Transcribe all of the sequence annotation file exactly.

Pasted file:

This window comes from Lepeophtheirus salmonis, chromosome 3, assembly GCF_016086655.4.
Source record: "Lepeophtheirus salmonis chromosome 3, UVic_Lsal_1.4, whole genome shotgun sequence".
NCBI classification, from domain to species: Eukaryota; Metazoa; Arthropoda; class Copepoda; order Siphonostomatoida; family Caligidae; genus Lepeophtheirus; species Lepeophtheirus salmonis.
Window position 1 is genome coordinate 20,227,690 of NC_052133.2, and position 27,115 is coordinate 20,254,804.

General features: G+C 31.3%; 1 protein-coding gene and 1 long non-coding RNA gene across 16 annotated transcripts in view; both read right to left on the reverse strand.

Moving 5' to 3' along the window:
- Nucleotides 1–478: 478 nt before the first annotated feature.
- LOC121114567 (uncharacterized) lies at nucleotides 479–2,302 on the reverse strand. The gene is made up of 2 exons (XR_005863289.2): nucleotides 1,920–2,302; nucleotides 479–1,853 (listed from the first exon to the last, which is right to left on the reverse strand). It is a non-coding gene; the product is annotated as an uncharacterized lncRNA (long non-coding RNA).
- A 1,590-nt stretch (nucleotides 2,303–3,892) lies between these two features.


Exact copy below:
This window comes from Lepeophtheirus salmonis, chromosome 3, assembly GCF_016086655.4.
Source record: "Lepeophtheirus salmonis chromosome 3, UVic_Lsal_1.4, whole genome shotgun sequence".
NCBI classification, from domain to species: Eukaryota; Metazoa; Arthropoda; class Copepoda; order Siphonostomatoida; family Caligidae; genus Lepeophtheirus; species Lepeophtheirus salmonis.
Window position 1 is genome coordinate 20,227,690 of NC_052133.2, and position 27,115 is coordinate 20,254,804.

General features: G+C 31.3%; 1 protein-coding gene and 1 long non-coding RNA gene across 16 annotated transcripts in view; both read right to left on the reverse strand.

Moving 5' to 3' along the window:
- Nucleotides 1–478: 478 nt before the first annotated feature.
- LOC121114567 (uncharacterized) lies at nucleotides 479–2,302 on the reverse strand. The gene is made up of 2 exons (XR_005863289.2): nucleotides 1,920–2,302; nucleotides 479–1,853 (listed from the first exon to the last, which is right to left on the reverse strand). It is a non-coding gene; the product is annotated as an uncharacterized lncRNA (long non-coding RNA).
- A 1,590-nt stretch (nucleotides 2,303–3,892) lies between these two features.